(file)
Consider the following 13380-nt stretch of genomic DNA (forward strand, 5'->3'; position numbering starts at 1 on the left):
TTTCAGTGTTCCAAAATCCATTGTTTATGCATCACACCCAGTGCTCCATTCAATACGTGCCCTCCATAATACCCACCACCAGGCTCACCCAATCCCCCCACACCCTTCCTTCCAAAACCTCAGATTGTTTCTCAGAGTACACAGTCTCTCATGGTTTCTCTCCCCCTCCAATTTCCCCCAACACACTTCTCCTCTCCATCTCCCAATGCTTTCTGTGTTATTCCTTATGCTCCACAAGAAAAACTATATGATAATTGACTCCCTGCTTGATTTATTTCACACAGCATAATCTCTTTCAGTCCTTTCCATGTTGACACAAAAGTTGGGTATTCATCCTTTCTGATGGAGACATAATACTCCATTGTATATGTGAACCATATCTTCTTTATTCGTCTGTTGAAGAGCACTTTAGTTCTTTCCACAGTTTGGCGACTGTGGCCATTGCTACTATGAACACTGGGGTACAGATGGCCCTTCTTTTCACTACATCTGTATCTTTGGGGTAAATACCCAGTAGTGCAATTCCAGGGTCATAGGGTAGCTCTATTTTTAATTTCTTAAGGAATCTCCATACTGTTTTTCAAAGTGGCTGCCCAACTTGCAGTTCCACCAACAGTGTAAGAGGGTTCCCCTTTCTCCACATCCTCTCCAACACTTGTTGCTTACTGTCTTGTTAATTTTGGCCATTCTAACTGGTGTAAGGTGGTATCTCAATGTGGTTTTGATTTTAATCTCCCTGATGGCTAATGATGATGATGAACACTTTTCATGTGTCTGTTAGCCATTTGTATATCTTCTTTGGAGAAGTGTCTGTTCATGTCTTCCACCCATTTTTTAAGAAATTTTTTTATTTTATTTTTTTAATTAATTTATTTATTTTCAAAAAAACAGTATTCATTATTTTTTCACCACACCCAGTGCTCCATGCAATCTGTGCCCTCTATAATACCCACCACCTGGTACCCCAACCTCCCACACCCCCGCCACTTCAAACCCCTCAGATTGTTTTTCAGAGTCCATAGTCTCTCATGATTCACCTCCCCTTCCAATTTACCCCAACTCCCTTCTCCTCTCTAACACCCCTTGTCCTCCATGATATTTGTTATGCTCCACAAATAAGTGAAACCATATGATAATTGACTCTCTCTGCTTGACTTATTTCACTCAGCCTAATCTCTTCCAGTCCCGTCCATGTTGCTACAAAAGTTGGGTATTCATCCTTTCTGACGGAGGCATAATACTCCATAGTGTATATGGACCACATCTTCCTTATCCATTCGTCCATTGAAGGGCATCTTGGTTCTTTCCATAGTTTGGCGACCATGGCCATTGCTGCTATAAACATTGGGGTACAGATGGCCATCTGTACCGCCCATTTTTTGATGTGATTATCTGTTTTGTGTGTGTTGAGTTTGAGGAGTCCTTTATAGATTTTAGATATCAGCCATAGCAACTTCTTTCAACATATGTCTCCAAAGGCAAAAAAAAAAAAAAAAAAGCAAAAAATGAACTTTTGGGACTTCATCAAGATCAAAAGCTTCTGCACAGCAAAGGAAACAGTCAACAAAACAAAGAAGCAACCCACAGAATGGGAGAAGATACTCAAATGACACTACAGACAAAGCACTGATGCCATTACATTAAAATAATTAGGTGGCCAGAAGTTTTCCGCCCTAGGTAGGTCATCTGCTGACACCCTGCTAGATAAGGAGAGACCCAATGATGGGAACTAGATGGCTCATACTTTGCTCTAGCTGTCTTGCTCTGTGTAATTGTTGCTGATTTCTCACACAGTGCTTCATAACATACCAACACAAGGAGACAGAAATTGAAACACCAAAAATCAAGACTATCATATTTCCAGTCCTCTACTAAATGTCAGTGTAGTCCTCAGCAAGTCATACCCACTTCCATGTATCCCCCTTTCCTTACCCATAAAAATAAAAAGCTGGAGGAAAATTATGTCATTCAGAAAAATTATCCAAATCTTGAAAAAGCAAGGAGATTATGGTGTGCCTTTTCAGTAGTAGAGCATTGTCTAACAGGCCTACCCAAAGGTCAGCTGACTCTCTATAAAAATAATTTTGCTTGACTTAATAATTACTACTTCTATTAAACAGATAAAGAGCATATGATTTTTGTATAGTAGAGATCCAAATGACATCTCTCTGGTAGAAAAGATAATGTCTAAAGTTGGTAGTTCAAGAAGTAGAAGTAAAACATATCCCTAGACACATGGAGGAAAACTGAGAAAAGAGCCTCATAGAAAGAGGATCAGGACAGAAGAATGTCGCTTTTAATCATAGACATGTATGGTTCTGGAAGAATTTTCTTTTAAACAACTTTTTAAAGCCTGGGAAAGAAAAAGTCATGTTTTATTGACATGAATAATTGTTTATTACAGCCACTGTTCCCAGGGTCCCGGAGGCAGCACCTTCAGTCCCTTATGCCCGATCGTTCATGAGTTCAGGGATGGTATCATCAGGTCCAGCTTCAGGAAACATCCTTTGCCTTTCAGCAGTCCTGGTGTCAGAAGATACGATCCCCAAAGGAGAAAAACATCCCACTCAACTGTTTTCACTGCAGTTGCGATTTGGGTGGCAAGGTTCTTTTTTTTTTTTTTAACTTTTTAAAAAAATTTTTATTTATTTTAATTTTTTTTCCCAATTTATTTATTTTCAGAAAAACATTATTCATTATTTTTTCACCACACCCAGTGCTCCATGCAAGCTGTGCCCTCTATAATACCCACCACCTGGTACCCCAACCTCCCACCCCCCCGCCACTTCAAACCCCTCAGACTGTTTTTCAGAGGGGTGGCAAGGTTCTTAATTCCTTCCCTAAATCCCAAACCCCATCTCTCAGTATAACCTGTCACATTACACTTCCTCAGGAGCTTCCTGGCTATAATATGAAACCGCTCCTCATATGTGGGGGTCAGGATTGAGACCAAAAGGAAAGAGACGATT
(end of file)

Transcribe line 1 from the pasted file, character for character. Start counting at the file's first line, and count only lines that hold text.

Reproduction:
Consider the following 13380-nt stretch of genomic DNA (forward strand, 5'->3'; position numbering starts at 1 on the left):